An Elegant Lighting Design for the World's First "Tipping" Bridge
Everyone is familiar with the concept of the bascule bridge, a structure that splits open in the middle, with both halves raised in order to allow ships to pass through. It's a standard engineering concept that has not changed much in decades. Now take a look at the Gateshead Millennium Bridge, a cable-stayed structure that spans 126m (416') across the River Tyne in the north of England. The Gateshead is the world's first “tipping” bridge. This elegantly arched structure literally tips on its side to make way for maritime traffic.
As designed by Wilkinson Eyre Architects (WEA), the tipping movement of the two curves that make up the bridge's structure has been compared to the opening of an eyelid. The action is powered by six hydraulic rams; the effect is notably silent.
The firm of Jonathan Speirs and Associates (JSA) was assigned the task of lighting this unique public monument. (Speirs worked closely with LD Carrie Bremner; the latter was responsible for much of the liaison work with the client and the final focus.) Working with a budget of £190,000, about US$305,000 (out of an overall budget of £22 million, or over US$35 million), Speirs and his team created a complex design that aimed to fully illuminate the bridge without causing light pollution (this was a major issue, as a recently completed bridge in Scotland had been criticized by astronomers for significant light pollution).
The bridge's lighting design breaks down into several elements: the arch, the underside of the deck, the pedestrian walkway and cycle deck, the dividing hedge, and the caissons, which contain the hydraulic system. The arch is lit with a series of Irideon AR500 units from ETC, a choice made partly because it was decided that a color-changing option was integral to the design. To sell this point to the client, says Speirs, “A series of Photoshop images were created based on a daytime color rendering provided by WEA. These included the white light option as well as differing colors, with a wipe of color drifting from side to side, graphically demonstrated with a PowerPoint demonstration. This proved to be very helpful for the client to visualize and appreciate the lighting proposals.”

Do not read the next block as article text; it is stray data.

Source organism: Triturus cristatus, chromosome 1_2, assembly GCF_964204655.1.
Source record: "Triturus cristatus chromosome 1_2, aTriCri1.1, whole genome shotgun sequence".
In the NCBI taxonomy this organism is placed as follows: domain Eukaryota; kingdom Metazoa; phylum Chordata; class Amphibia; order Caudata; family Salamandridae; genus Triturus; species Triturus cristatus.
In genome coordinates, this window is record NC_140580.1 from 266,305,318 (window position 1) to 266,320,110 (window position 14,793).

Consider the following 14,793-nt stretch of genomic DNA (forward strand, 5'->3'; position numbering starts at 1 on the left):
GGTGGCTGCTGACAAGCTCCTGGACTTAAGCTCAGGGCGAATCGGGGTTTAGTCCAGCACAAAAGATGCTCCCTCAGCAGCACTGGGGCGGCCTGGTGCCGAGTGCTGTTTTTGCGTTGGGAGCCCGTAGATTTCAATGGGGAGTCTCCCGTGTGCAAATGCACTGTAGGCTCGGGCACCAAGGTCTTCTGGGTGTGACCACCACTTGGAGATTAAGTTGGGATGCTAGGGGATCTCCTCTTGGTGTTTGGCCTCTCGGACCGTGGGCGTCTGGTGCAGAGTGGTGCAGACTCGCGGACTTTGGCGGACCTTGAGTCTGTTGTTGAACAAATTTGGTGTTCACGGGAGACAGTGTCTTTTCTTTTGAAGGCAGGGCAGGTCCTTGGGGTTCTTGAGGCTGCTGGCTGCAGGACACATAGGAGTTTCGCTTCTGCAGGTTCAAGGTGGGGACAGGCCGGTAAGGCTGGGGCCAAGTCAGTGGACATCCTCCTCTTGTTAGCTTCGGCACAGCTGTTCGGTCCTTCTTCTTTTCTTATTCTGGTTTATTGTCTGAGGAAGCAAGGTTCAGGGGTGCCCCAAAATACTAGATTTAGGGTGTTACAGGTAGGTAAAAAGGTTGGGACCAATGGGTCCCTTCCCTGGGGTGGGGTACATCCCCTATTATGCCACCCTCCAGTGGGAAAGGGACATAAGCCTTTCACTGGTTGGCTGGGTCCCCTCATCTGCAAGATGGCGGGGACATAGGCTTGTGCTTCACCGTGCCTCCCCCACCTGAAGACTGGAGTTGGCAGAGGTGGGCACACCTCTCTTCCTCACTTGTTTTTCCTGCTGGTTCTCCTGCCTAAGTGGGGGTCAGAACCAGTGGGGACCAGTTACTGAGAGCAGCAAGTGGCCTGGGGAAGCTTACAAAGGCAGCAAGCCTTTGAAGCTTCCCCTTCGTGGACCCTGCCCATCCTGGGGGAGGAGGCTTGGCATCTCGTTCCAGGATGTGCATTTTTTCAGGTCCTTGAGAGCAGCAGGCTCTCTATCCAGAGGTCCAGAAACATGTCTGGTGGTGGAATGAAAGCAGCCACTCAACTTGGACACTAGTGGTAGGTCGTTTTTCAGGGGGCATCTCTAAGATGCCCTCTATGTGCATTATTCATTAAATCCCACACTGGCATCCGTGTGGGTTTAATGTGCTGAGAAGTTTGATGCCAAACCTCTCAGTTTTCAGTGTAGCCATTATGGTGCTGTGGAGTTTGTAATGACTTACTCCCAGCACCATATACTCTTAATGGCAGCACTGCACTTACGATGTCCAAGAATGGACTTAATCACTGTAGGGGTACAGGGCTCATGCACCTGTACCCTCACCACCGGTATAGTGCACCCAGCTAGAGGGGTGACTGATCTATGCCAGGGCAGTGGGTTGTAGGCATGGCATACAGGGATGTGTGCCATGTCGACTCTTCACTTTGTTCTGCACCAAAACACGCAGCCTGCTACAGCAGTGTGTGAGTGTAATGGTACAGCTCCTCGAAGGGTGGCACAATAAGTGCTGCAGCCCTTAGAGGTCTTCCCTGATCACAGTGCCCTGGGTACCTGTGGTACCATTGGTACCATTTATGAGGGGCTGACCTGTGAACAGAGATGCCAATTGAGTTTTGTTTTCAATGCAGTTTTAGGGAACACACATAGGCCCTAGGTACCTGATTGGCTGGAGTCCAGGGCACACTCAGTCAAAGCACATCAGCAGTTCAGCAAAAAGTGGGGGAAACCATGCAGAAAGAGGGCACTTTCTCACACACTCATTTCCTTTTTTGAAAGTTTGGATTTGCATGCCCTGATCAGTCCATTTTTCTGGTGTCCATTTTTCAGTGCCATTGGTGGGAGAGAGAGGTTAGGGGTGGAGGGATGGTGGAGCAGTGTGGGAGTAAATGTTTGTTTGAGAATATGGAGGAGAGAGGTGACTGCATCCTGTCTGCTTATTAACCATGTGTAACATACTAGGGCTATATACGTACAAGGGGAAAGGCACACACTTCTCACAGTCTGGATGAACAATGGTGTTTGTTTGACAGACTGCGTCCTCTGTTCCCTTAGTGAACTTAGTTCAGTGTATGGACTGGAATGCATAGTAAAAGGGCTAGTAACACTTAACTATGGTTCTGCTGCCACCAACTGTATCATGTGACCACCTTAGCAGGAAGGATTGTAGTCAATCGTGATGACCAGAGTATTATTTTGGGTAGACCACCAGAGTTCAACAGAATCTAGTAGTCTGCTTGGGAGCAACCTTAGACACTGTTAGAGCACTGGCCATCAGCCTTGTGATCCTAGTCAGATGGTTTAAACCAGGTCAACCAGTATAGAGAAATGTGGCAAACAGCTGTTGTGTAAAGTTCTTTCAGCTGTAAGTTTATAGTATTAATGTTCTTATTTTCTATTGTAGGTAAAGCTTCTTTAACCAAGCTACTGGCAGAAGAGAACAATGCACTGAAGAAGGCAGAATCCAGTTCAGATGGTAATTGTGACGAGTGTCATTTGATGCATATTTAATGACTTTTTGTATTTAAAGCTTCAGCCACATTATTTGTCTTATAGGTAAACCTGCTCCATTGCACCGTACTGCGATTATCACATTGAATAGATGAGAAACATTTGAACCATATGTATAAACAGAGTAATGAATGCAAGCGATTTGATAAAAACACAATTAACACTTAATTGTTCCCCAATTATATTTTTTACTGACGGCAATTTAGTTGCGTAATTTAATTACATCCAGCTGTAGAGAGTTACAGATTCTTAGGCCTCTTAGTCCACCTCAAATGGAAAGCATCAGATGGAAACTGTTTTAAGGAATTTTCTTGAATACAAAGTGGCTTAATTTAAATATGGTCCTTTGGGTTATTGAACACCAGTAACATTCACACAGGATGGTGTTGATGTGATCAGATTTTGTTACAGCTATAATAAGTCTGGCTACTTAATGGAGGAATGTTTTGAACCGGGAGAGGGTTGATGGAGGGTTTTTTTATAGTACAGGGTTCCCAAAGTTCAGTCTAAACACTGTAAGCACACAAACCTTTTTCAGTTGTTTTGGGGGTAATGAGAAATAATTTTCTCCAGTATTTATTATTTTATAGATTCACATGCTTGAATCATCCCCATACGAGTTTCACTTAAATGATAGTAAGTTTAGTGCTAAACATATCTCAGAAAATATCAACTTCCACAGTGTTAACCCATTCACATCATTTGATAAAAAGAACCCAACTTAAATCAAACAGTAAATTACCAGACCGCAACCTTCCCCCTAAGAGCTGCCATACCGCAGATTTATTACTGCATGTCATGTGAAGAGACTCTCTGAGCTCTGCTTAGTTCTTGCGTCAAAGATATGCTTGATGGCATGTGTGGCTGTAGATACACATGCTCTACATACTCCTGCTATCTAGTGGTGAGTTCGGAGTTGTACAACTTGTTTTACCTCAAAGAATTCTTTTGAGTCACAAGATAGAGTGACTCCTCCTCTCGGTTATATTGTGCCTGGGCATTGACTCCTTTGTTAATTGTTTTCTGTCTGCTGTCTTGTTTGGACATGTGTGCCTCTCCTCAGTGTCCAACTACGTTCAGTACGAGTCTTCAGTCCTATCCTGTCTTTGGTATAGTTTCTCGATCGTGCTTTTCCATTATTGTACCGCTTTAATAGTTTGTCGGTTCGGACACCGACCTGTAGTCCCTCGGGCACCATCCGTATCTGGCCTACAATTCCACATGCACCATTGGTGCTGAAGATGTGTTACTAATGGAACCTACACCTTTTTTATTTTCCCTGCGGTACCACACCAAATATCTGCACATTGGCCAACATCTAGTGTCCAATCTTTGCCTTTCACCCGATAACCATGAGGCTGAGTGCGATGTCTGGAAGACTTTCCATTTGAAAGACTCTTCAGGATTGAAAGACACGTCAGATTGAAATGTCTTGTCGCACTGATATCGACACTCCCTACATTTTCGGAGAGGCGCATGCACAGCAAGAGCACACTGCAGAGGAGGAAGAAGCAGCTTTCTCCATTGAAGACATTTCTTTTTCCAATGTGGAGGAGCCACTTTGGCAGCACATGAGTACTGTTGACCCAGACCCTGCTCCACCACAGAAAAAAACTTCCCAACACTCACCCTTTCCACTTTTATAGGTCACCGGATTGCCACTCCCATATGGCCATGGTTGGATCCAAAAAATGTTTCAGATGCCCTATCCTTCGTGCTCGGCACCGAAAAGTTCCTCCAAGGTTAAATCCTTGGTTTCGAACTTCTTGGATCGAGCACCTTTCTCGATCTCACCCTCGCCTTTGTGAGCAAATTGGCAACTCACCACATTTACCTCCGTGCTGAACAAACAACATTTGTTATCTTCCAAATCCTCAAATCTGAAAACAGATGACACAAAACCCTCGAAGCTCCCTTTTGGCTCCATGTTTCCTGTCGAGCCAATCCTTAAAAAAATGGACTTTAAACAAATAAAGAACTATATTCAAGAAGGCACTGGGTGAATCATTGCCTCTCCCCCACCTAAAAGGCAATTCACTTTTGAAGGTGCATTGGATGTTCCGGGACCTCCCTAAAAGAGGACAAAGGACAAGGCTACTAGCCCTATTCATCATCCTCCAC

Nevertheless, the arch was lit selectively, says Speirs. “The structural stays that connect the arch to the bridge deck are almost non-existent. It was decided that they should not be lit, as there was so little physical material to reflect the light that, as a result, we would have spilled a considerable amount of light into the sky.”
Lighting the underside of the bridge deck was a different sort of challenge, as it is not seen directly most of the time, then is exposed when the bridge is open. Also, says Speirs, “The River Tyne flows incredibly slowly, resulting in an almost mirror-like appearance of the water surface. We were interested primarily in the reflections and then how the bridge would appear when it was in the open position.” However, the local harbormaster ruled that no light should be visible on the bridge when opened, so as not to distract ships passing through.
Therefore, says Speirs, “The intention was to use a narrow beam source to light along the structural rib and also then to illuminate the belly of the pedestrian deck.” The solution proved to be a 35W CDB-T PAR-20 10° lamp in a custom IP65 cylindrical housing from UK-based LB Lighting that was painted to match the rest of the deck underside. For ease of maintenance, the units are reached through a removable plate in the deck; a special mounting bracket allows the unit's housing to swivel through 90° to face upwards. The front glass of the unit is removed with captive screws and is tethered by a short length of stainless steel wire to ensure the glass is not dropped. When relamped, the housing is rotated back until it hits a focusing stop. “The reflections are so good that any faulty lamps can be spotted by looking at the reflections in the water,” says Speirs.